Saturday, August 17, 2013


I have this love-hate relationship with America.  As a whole, I love the country.  I love where I am from.  I love the freedom we are provided.  I love that I am exposed to so many opportunities and walks of life.  With only about 3.5 months left in Namibia though, I’m seeing a trend that first appeared when I was in Italy.  Before I explain that, let me just say that American society puts a lot of pressure on us.  From celebrities to politics to other cultural expectations there is a lot that we should be doing in order to be awesome people!  We need to have an awesome job, we need to have awesome friends, we need to do awesome things, we need to have awesome bodies, and so on.  That is what society is always telling us.  I am guilty of falling into that trap.  I’m guilty of being very health conscious and up to date on all the latest fashions.  I don’t think that is wrong, but I do think that it can be taken too far and made into a very undeserving idol.

As for my love-hate affair, I love my country, but as soon as I leave, a part of me feels freer.  I feel this heavy load taken off of my shoulders.  I first felt this in Italy.  As I walked the streets of Rome, I saw that all women were beautiful in different ways.  It’s not so much your figure, but more about how you work it.  While there, I roomed with five other girls, all different ethnicities, shapes, and styles, and on a daily basis I believe that every single one of us felt beautiful.  Did the men telling you help?  Sure, but it was more than that.  There was something in the air that made you walk prouder and with more confidence.  In some ways, I feel that again here in Namibia.  Again, all different looks, shapes, and sizes are considered beautiful.  In fact, most people seem to lean more towards a full-figured woman.  They’re beautiful, they work what they’ve got, and they don’t show any insecurity.  That air, that confidence transfers as you enter the country.  You can go out and be as stupid as you want, I mean ridiculously stupid dancing like a cow, and people are intrigued by your ability to be yourself!  If a group of girls did that in America, well, let’s face it, you would be highly talked about and the stank eye would be thrown at you from all different directions.  In this situation does it help that we are a group of Americans?  Probably so, but as most of us know, I’m a very analytical person and an avid people watcher.  The Namibian women get the same attention that we do!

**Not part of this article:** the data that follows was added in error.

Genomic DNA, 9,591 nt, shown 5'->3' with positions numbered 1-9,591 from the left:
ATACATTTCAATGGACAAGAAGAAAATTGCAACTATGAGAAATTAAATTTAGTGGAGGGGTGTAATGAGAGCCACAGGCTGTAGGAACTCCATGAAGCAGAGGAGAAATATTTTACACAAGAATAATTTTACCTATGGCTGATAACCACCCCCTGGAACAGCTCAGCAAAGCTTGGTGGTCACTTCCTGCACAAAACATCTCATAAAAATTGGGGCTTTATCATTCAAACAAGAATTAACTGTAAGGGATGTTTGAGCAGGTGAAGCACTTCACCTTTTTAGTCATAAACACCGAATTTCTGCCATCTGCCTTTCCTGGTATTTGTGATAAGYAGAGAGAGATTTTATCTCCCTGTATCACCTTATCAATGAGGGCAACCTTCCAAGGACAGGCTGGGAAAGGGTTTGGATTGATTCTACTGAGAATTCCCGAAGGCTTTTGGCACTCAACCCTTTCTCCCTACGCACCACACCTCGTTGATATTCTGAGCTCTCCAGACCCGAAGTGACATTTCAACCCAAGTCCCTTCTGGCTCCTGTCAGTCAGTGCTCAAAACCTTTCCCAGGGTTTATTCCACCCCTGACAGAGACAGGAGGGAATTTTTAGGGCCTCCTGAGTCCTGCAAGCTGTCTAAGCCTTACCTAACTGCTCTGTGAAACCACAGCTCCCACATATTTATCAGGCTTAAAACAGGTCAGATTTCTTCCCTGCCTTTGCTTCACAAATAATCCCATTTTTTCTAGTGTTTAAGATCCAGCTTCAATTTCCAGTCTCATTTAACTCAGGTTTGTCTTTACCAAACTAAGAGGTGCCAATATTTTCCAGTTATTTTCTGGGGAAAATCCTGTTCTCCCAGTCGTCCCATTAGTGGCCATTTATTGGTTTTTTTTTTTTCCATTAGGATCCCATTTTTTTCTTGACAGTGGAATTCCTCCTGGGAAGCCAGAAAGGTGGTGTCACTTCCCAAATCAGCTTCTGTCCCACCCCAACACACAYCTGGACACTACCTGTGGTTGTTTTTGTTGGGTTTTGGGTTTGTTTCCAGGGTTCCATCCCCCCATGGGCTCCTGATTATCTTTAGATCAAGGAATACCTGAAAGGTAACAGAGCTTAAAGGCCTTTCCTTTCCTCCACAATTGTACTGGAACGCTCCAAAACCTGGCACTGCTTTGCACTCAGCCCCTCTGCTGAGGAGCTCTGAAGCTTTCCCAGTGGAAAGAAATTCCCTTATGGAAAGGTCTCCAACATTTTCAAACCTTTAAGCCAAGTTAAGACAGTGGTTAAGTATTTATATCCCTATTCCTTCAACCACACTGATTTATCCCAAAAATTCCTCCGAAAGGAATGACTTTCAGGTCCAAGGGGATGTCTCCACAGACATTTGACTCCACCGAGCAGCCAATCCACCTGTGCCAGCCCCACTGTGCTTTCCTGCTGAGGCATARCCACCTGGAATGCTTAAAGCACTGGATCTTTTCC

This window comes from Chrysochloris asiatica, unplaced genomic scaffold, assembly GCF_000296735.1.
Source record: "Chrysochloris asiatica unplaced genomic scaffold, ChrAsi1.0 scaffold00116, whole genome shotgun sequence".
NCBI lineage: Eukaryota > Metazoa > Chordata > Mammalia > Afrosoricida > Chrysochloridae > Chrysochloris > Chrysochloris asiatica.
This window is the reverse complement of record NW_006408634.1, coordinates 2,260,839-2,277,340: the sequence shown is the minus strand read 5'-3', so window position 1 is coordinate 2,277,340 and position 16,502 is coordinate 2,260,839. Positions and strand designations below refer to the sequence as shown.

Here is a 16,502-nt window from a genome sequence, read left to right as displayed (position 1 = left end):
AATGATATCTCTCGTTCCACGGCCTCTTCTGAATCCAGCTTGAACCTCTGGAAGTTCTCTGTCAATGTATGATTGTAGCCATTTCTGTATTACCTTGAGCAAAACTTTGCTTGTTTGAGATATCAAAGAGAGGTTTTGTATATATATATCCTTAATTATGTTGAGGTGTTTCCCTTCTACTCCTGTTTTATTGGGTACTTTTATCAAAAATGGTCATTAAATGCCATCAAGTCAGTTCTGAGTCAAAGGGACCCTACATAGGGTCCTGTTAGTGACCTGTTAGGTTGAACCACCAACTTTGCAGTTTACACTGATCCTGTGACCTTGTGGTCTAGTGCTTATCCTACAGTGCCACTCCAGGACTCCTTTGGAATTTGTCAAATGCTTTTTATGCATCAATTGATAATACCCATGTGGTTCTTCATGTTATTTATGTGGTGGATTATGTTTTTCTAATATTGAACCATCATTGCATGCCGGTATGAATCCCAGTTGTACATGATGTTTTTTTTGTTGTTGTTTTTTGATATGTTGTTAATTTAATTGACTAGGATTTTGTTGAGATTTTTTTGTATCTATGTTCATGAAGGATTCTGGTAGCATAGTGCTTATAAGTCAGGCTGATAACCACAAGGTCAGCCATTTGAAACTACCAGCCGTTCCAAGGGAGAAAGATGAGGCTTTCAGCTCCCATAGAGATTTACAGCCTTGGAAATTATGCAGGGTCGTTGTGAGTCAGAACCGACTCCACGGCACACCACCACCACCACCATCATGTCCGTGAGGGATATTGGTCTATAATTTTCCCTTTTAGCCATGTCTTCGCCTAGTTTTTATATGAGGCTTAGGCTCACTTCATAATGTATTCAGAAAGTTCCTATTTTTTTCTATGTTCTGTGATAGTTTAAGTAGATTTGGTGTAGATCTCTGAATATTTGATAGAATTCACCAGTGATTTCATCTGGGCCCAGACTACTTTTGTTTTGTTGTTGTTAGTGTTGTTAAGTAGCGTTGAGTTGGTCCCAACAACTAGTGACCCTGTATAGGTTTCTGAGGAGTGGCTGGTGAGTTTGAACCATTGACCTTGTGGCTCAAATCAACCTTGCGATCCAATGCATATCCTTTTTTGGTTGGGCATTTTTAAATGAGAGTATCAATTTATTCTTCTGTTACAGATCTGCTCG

For me, I’ve adapted some of that Namibian confidence.  I am more comfortable being my weird self with others, my guard is not up as often, and I find myself worrying much less about what people think.  Thinking about going back though, my American brain starts working its way back into my current Namibian body.  It is reminding me how important physique is, as well as career, car, etc.  This is where my love-hate relationship plays in.  I hate that we are so vain and materialistic, but I can’t say that I don’t fall into the category because I enjoy the material things in my life.  I hate the extent we take it all to though.  The fact that we have so many pairs of shoes and that our flaws are so frowned upon by others. 

A couple weeks ago, I spoke about this topic with my mom.  I’m not 100% sure why all of my insecurities go away once I leave home, but I think a huge part of that is knowing that this is temporary.  That the people I meet along the way won’t remember me from the next volunteer that they meet.  Like seriously, they don’t.  People have thought I was a past volunteer and have asked me about my husband...he’s swell!  I don’t really like the idea of living a life full of temporary things though.  I’m more of a long-term kind of girl, so I’m hoping that I can find a way to transfer these Italian and Namibian discoveries into my American life.  I don’t want to go home and feel like I’m not living up to the freedom that America has promised me.  I want my personal freedom to extend into my personal life whether it is through my actions, goals, looks, etc.  I ultimately want my personality to be what captivates others.  Loud.  A little socially awkward. A follower of Christ. Compassionate.  A believer in second chances.

Wednesday, August 14, 2013

Learning to be a Duck

A moment of honesty: I find it difficult to want to learn the language of people here in Namibia.  People throw new words at me constantly, wanting me to repeat after them, respond, and so on.  Learners are always trying to teach me new words, which can be a lot of fun, especially because I love learning languages.  However, this is the first time and the first country I have gone to where I have no desire to speak their language fluently.  That sounds awful.  It makes me feel like a bad person.  It is unlike me.  But, hear me out, and please know that this isn’t me trying to justify my feelings because I know I should respond differently.